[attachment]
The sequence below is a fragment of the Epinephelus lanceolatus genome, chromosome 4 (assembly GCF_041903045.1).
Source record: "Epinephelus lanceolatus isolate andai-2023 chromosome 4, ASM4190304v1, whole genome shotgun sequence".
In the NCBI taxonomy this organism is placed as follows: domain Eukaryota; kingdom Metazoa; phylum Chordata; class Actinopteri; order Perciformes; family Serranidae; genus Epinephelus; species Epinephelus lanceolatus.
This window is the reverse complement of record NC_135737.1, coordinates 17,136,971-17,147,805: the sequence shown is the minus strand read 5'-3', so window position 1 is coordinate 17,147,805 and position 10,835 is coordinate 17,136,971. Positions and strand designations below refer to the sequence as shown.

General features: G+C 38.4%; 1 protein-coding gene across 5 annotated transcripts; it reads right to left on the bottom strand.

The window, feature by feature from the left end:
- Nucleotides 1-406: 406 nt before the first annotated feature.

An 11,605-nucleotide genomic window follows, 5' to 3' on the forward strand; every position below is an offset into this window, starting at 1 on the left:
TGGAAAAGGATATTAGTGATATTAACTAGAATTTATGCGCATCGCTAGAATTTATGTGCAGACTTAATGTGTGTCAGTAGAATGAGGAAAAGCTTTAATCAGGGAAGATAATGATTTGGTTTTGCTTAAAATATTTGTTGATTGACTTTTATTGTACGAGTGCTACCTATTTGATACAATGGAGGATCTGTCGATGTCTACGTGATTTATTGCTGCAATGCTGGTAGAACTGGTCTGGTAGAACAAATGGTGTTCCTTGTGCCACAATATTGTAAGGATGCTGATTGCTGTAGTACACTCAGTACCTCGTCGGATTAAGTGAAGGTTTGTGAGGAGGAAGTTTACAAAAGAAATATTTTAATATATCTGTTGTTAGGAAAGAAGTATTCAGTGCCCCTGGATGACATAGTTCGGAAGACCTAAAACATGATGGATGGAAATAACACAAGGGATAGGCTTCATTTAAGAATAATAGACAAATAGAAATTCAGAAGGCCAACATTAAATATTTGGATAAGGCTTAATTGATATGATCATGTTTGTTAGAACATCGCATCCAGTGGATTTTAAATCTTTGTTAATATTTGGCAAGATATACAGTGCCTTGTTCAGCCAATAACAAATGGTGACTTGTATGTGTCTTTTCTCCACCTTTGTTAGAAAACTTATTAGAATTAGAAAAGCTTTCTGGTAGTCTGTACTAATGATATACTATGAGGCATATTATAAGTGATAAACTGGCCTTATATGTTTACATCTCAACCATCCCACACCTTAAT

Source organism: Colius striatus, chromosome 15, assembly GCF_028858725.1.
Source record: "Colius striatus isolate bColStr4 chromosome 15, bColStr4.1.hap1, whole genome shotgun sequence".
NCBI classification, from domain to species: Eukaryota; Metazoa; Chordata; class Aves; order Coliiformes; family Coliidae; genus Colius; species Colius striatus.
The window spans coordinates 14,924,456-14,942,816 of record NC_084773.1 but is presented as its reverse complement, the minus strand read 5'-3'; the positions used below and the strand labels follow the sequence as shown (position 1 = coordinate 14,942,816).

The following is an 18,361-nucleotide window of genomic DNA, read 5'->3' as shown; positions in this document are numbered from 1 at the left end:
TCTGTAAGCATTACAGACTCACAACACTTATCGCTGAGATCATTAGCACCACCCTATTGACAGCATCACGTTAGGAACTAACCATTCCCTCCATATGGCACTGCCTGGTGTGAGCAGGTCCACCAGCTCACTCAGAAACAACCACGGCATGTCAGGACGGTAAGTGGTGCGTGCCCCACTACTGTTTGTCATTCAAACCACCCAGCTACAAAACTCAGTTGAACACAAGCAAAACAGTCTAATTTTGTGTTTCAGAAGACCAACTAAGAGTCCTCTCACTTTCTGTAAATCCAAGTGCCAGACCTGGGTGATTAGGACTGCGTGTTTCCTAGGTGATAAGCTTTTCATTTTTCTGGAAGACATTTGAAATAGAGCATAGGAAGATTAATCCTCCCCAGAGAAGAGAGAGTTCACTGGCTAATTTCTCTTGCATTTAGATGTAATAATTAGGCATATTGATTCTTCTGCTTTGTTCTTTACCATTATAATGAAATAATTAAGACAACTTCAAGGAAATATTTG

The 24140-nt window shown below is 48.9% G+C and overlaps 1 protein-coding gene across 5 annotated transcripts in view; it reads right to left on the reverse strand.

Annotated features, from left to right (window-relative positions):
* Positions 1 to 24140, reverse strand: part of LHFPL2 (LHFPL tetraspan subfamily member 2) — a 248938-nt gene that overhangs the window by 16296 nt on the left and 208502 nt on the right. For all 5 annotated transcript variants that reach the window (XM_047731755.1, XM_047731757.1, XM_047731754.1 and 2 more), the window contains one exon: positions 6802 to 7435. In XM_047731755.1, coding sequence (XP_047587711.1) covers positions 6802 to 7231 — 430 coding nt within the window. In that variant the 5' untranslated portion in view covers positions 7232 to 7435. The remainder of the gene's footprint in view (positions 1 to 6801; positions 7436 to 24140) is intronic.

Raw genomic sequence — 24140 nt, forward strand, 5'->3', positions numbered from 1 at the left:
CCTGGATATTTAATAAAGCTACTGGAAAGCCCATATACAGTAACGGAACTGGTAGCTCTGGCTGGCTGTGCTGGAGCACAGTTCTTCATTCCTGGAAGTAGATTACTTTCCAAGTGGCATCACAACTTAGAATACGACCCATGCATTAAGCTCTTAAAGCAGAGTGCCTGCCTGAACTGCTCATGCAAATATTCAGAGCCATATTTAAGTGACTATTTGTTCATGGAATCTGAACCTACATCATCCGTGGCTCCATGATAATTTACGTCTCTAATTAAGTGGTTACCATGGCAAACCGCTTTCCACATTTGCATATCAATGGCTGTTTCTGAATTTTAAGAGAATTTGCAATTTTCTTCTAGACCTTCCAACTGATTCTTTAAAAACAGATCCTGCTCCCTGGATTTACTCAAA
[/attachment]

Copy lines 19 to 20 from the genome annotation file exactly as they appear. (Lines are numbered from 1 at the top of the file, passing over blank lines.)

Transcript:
Raw genomic sequence — 24140 nt, forward strand, 5'->3', positions numbered from 1 at the left:
CCTGGATATTTAATAAAGCTACTGGAAAGCCCATATACAGTAACGGAACTGGTAGCTCTGGCTGGCTGTGCTGGAGCACAGTTCTTCATTCCTGGAAGTAGATTACTTTCCAAGTGGCATCACAACTTAGAATACGACCCATGCATTAAGCTCTTAAAGCAGAGTGCCTGCCTGAACTGCTCATGCAAATATTCAGAGCCATATTTAAGTGACTATTTGTTCATGGAATCTGAACCTACATCATCCGTGGCTCCATGATAATTTACGTCTCTAATTAAGTGGTTACCATGGCAAACCGCTTTCCACATTTGCATATCAATGGCTGTTTCTGAATTTTAAGAGAATTTGCAATTTTCTTCTAGACCTTCCAACTGATTCTTTAAAAACAGATCCTGCTCCCTGGATTTACTCAAA